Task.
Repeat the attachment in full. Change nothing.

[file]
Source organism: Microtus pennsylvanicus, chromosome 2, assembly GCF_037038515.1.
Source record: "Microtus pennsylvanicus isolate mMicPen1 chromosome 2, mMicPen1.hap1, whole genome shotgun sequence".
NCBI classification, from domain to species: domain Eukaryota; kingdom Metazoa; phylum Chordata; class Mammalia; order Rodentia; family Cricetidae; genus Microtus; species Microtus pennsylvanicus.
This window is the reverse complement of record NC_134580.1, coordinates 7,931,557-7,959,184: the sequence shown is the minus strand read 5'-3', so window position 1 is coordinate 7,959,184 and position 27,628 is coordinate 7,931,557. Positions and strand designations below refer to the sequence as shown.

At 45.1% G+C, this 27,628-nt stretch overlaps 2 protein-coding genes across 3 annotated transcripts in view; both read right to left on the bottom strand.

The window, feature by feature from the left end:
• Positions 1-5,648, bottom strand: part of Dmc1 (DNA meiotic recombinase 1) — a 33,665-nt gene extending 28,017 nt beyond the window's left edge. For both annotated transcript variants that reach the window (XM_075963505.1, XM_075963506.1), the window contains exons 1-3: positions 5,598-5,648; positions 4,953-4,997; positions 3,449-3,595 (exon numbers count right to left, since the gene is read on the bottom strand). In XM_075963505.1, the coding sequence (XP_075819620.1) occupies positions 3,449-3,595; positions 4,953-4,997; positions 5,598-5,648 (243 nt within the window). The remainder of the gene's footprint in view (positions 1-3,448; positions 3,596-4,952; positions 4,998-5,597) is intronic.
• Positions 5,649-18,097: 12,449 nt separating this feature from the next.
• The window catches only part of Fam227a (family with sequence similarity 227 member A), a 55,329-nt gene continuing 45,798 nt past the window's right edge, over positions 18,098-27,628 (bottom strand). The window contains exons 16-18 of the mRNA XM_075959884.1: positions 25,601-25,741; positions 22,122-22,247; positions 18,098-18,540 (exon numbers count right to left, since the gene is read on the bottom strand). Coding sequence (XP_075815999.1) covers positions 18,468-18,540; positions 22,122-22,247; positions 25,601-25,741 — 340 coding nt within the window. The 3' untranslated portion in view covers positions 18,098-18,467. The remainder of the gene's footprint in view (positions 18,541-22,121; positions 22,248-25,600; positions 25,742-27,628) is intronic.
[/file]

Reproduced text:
Source organism: Microtus pennsylvanicus, chromosome 2, assembly GCF_037038515.1.
Source record: "Microtus pennsylvanicus isolate mMicPen1 chromosome 2, mMicPen1.hap1, whole genome shotgun sequence".
NCBI classification, from domain to species: domain Eukaryota; kingdom Metazoa; phylum Chordata; class Mammalia; order Rodentia; family Cricetidae; genus Microtus; species Microtus pennsylvanicus.
This window is the reverse complement of record NC_134580.1, coordinates 7,931,557-7,959,184: the sequence shown is the minus strand read 5'-3', so window position 1 is coordinate 7,959,184 and position 27,628 is coordinate 7,931,557. Positions and strand designations below refer to the sequence as shown.

At 45.1% G+C, this 27,628-nt stretch overlaps 2 protein-coding genes across 3 annotated transcripts in view; both read right to left on the bottom strand.

The window, feature by feature from the left end:
• Positions 1-5,648, bottom strand: part of Dmc1 (DNA meiotic recombinase 1) — a 33,665-nt gene extending 28,017 nt beyond the window's left edge. For both annotated transcript variants that reach the window (XM_075963505.1, XM_075963506.1), the window contains exons 1-3: positions 5,598-5,648; positions 4,953-4,997; positions 3,449-3,595 (exon numbers count right to left, since the gene is read on the bottom strand). In XM_075963505.1, the coding sequence (XP_075819620.1) occupies positions 3,449-3,595; positions 4,953-4,997; positions 5,598-5,648 (243 nt within the window). The remainder of the gene's footprint in view (positions 1-3,448; positions 3,596-4,952; positions 4,998-5,597) is intronic.
• Positions 5,649-18,097: 12,449 nt separating this feature from the next.
• The window catches only part of Fam227a (family with sequence similarity 227 member A), a 55,329-nt gene continuing 45,798 nt past the window's right edge, over positions 18,098-27,628 (bottom strand). The window contains exons 16-18 of the mRNA XM_075959884.1: positions 25,601-25,741; positions 22,122-22,247; positions 18,098-18,540 (exon numbers count right to left, since the gene is read on the bottom strand). Coding sequence (XP_075815999.1) covers positions 18,468-18,540; positions 22,122-22,247; positions 25,601-25,741 — 340 coding nt within the window. The 3' untranslated portion in view covers positions 18,098-18,467. The remainder of the gene's footprint in view (positions 18,541-22,121; positions 22,248-25,600; positions 25,742-27,628) is intronic.